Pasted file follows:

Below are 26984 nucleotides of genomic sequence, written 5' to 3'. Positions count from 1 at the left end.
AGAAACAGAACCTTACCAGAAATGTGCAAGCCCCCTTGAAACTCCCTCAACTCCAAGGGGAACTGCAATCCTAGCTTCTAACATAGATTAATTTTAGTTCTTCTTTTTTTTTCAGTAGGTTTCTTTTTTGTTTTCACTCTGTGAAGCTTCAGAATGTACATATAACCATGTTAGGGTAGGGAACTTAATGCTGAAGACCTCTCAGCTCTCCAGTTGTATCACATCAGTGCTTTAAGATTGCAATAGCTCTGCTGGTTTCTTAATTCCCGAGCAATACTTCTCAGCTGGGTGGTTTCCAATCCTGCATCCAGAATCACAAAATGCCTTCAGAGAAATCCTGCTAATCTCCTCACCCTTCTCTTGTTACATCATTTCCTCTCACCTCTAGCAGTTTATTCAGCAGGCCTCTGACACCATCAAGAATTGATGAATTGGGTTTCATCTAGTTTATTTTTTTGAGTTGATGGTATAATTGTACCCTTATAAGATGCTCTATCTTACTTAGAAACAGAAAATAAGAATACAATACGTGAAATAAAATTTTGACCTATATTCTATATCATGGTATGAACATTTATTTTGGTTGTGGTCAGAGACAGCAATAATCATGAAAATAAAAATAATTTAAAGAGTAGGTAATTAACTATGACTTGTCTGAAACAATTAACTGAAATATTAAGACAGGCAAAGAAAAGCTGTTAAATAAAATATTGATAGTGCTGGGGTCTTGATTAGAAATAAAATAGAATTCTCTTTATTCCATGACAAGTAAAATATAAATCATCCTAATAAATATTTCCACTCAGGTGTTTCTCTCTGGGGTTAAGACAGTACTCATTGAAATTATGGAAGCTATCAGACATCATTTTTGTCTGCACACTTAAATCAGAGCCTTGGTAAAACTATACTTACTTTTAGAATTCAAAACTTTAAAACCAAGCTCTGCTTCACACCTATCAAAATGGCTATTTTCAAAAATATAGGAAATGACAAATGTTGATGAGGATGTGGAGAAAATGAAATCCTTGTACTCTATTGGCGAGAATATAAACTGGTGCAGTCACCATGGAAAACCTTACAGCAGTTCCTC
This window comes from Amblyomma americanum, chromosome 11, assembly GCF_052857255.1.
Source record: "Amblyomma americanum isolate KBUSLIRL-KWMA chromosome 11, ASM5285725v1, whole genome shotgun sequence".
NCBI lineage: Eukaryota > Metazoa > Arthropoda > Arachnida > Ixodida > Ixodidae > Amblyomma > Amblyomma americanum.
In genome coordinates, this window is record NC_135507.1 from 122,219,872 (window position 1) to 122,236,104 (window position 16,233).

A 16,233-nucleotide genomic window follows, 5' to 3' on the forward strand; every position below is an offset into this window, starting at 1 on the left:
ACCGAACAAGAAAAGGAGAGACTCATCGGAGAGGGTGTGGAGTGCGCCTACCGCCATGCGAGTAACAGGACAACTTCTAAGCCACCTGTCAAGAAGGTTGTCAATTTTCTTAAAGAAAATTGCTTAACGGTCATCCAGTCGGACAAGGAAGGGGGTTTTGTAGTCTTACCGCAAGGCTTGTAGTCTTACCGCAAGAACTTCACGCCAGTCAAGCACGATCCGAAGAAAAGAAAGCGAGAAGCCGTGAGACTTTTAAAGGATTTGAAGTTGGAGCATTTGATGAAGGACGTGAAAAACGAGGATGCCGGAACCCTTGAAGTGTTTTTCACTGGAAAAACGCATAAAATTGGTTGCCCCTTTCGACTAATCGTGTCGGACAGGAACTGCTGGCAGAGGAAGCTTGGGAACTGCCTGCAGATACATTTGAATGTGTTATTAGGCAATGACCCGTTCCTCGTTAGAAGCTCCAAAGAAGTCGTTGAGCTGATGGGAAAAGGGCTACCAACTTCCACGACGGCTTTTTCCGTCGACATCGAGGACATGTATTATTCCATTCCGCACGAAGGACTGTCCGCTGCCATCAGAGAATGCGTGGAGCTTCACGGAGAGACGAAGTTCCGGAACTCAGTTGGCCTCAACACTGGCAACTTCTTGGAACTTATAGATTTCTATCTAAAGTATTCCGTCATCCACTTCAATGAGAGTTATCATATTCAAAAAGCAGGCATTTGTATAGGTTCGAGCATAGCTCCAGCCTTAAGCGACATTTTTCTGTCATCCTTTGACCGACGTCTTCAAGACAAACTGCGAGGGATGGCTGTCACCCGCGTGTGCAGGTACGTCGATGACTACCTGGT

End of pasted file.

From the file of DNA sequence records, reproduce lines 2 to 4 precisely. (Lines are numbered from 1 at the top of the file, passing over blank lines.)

AGAAACAGAACCTTACCAGAAATGTGCAAGCCCCCTTGAAACTCCCTCAACTCCAAGGGGAACTGCAATCCTAGCTTCTAACATAGATTAATTTTAGTTCTTCTTTTTTTTTCAGTAGGTTTCTTTTTTGTTTTCACTCTGTGAAGCTTCAGAATGTACATATAACCATGTTAGGGTAGGGAACTTAATGCTGAAGACCTCTCAGCTCTCCAGTTGTATCACATCAGTGCTTTAAGATTGCAATAGCTCTGCTGGTTTCTTAATTCCCGAGCAATACTTCTCAGCTGGGTGGTTTCCAATCCTGCATCCAGAATCACAAAATGCCTTCAGAGAAATCCTGCTAATCTCCTCACCCTTCTCTTGTTACATCATTTCCTCTCACCTCTAGCAGTTTATTCAGCAGGCCTCTGACACCATCAAGAATTGATGAATTGGGTTTCATCTAGTTTATTTTTTTGAGTTGATGGTATAATTGTACCCTTATAAGATGCTCTATCTTACTTAGAAACAGAAAATAAGAATACAATACGTGAAATAAAATTTTGACCTATATTCTATATCATGGTATGAACATTTATTTTGGTTGTGGTCAGAGACAGCAATAATCATGAAAATAAAAATAATTTAAAGAGTAGGTAATTAACTATGACTTGTCTGAAACAATTAACTGAAATATTAAGACAGGCAAAGAAAAGCTGTTAAATAAAATATTGATAGTGCTGGGGTCTTGATTAGAAATAAAATAGAATTCTCTTTATTCCATGACAAGTAAAATATAAATCATCCTAATAAATATTTCCACTCAGGTGTTTCTCTCTGGGGTTAAGACAGTACTCATTGAAATTATGGAAGCTATCAGACATCATTTTTGTCTGCACACTTAAATCAGAGCCTTGGTAAAACTATACTTACTTTTAGAATTCAAAACTTTAAAACCAAGCTCTGCTTCACACCTATCAAAATGGCTATTTTCAAAAATATAGGAAATGACAAATGTTGATGAGGATGTGGAGAAAATGAAATCCTTGTACTCTATTGGCGAGAATATAAACTGGTGCAGTCACCATGGAAAACCTTACAGCAGTTCCTC
This window comes from Amblyomma americanum, chromosome 11, assembly GCF_052857255.1.
Source record: "Amblyomma americanum isolate KBUSLIRL-KWMA chromosome 11, ASM5285725v1, whole genome shotgun sequence".